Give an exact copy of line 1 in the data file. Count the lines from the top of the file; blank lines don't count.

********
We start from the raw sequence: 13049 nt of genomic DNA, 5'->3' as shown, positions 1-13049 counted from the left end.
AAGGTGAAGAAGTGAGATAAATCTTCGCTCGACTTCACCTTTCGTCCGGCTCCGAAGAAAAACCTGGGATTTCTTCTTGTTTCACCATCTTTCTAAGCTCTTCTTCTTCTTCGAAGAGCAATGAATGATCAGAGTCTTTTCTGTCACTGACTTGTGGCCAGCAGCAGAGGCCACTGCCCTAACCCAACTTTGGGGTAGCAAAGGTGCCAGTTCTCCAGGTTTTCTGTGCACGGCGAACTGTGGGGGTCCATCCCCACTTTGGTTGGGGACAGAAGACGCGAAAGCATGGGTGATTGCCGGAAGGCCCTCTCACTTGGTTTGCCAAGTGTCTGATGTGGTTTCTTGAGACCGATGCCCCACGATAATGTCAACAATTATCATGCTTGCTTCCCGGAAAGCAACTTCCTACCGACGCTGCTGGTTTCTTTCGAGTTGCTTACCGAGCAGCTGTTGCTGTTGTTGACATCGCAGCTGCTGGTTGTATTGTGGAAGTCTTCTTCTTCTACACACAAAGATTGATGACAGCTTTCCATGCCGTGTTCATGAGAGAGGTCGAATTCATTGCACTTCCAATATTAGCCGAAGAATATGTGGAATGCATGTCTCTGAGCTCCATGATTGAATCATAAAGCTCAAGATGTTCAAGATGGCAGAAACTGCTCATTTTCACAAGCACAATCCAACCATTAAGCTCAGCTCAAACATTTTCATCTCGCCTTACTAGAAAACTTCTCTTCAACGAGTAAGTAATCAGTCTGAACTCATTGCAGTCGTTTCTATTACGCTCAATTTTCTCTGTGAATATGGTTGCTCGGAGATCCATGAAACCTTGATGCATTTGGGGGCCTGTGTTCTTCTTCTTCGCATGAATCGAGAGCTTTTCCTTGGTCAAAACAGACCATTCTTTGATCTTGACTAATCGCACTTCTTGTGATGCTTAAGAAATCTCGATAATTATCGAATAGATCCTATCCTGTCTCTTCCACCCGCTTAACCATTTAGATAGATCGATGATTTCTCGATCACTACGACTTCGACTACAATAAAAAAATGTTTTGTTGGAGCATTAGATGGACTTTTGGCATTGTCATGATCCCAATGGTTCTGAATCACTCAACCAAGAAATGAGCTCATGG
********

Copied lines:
We start from the raw sequence: 13049 nt of genomic DNA, 5'->3' as shown, positions 1-13049 counted from the left end.